5 A footnote to the table must disclose any assumption made in the valuation that differs materially from those disclosed as of the grant date.
6 The TSR amounts disclosed in the table assume a fixed investment of $100, and the relevant "measurement period" for any given year presented is the market close on the last trading day before the registrant's earliest fiscal year presented in the table (e.g., [x] date for [y] year for fiscal 2023 for calendar companies), through and including the end of the fiscal year for which cumulative TSR is being calculated. In addition, the TSR for the earliest year in the table will represent the TSR over that "first" year while the TSR for the next earliest year will represent the cumulative TSR over the first and the second years.
7 If the peer group is not a published industry or line-of-business index, the identity of the issuers composing the group must be disclosed in a footnote. A registrant that has previously disclosed the composition of issuers in its peer group in prior SEC filings would be permitted to comply with this requirement by incorporation by reference to those filings. If a registrant changes the peer group from the one used in the previous fiscal year, it will only be required to include in the Pay for Performance Table the peer group TSR for that new peer group (for all years in the table), but must explain, in a footnote, the reason for the change, and compare the registrant's TSR to that of both the old and the new group.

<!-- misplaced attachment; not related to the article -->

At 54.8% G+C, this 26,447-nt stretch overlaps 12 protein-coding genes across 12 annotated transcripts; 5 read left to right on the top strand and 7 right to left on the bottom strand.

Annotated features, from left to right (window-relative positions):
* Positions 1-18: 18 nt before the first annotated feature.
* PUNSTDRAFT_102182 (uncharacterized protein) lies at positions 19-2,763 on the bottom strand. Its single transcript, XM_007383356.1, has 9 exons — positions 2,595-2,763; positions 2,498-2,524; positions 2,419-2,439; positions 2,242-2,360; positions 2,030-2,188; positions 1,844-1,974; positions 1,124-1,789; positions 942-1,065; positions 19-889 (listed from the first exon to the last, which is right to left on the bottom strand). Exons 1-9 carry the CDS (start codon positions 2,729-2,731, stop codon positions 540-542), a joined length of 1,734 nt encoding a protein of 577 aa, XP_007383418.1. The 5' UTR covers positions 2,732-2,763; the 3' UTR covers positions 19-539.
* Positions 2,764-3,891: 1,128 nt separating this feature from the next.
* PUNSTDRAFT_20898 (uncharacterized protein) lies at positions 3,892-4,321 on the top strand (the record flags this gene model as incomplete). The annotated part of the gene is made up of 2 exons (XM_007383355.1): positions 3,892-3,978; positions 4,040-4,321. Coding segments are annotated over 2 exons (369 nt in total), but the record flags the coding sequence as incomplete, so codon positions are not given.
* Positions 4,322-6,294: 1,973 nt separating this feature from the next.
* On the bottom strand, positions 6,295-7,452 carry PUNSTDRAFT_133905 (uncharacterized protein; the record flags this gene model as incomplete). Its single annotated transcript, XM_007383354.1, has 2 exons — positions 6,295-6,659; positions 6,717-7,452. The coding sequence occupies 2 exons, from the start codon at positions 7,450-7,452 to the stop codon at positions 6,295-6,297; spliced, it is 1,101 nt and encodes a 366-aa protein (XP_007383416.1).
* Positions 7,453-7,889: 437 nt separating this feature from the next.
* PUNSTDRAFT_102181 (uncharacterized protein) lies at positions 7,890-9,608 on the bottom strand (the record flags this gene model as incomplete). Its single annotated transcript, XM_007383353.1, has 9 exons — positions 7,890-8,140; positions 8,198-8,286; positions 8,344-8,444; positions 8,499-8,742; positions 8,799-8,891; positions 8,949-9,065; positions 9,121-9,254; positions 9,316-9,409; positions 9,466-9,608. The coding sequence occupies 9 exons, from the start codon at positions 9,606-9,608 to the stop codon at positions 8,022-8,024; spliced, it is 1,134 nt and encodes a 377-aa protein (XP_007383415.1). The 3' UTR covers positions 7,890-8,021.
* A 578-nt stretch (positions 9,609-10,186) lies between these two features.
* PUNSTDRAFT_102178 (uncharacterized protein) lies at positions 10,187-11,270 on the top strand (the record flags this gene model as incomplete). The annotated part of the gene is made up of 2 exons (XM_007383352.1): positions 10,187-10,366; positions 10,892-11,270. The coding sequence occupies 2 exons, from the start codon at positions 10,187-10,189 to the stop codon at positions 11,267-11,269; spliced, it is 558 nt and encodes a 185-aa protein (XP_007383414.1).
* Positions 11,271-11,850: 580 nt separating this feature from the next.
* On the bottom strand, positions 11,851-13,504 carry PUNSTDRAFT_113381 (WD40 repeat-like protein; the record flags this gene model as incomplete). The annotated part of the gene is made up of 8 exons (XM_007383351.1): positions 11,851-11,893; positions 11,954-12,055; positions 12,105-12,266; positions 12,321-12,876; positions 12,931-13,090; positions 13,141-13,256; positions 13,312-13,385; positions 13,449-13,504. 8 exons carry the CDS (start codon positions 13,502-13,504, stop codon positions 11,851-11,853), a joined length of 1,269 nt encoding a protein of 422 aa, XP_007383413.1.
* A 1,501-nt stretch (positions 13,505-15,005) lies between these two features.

8 A financial performance measure must be either (i) determined and presented in accordance with the accounting principles used in preparing the issuer's financial statements (as would be the case with GAAP financial measures), (ii) wholly or partly derived from such measures (as would be the case with non-GAAP financial measures), or (iii) stock price or TSR. The measure need not appear in other SEC filings of the registrant.